The paper offers two preliminary observations regarding the most obvious fault-lines inherent in governing terrorism financing through a risk management approach. These are sourcing of informational basis in predicting the future, and the process of delimiting between what is normal and what is suspicious (what constitutes ‘risk’). With regard to the sourcing problem, the paper posits that risk analysis is inherently based on uncertain knowledge, and that such analysis is by default susceptible for reliance on misleading informational input. Concerning the problem of defining risk, the argument is that conceptual models of ‘normal’ and ‘suspicious’ are built on not only verifiable knowledge but also intangible elements such as bias and prejudice, and hence are not only predictably unjust toward ‘usual suspects’ but also, more importantly, difficult to challenge, legally or otherwise.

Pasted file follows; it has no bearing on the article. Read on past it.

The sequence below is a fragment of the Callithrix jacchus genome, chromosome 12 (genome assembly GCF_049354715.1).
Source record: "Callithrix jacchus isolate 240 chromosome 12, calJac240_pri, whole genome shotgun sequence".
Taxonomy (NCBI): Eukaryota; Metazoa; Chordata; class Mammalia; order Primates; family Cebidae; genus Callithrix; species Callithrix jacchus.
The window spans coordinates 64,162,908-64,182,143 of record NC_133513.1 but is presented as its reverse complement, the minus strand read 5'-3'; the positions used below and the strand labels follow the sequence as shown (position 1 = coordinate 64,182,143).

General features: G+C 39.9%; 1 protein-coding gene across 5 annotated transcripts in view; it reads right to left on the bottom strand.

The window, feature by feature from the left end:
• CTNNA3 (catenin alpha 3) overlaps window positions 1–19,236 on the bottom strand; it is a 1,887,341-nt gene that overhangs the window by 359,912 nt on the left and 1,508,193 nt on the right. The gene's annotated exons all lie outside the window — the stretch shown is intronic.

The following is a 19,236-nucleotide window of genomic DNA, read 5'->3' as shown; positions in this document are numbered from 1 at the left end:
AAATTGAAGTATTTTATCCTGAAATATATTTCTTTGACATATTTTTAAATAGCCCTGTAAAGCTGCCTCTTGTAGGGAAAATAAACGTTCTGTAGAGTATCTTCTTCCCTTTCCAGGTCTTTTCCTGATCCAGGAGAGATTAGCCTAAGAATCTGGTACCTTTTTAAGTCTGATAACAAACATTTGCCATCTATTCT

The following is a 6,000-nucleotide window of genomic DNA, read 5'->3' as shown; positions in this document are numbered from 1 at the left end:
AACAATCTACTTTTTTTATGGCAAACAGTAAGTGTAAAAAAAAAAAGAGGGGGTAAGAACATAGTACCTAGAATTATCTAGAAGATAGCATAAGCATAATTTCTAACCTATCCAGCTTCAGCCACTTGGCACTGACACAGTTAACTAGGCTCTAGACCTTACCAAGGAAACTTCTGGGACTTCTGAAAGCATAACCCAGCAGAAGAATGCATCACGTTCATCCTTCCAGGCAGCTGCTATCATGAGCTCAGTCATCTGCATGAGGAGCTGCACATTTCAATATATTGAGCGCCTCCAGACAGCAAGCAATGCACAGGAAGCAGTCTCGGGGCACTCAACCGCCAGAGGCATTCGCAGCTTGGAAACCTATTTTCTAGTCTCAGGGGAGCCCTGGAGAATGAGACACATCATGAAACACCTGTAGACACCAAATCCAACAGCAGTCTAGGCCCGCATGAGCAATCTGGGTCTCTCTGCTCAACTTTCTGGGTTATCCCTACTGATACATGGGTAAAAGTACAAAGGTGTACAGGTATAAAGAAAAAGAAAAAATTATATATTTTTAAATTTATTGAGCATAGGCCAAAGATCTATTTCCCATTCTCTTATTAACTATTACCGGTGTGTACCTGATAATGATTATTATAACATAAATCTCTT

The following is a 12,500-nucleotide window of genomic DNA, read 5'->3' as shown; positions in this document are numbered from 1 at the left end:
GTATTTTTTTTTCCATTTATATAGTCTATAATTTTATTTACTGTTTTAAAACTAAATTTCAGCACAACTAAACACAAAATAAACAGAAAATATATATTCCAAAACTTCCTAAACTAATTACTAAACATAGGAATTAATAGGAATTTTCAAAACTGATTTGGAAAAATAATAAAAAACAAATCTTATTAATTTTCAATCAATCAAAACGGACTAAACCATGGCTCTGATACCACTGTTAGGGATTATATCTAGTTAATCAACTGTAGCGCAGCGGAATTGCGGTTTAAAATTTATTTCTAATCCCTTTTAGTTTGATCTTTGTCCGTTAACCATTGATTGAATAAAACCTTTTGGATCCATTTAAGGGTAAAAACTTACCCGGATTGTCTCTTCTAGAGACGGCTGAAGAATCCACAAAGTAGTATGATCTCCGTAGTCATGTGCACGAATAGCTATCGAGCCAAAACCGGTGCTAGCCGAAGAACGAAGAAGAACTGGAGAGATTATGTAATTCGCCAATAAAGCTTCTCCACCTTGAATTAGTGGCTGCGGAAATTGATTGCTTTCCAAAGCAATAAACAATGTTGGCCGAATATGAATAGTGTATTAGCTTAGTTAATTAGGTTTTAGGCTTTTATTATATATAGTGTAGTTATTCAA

|Publication status||Published - 2016|
|Event||Harvard Law School IGLP Workshop on Global Law and Policy. - Madrid, Spain|
Duration: 21 Jul 2016 → 28 Jul 2016
|Workshop||Harvard Law School IGLP Workshop on Global Law and Policy.|
|Period||21/07/16 → 28/07/16|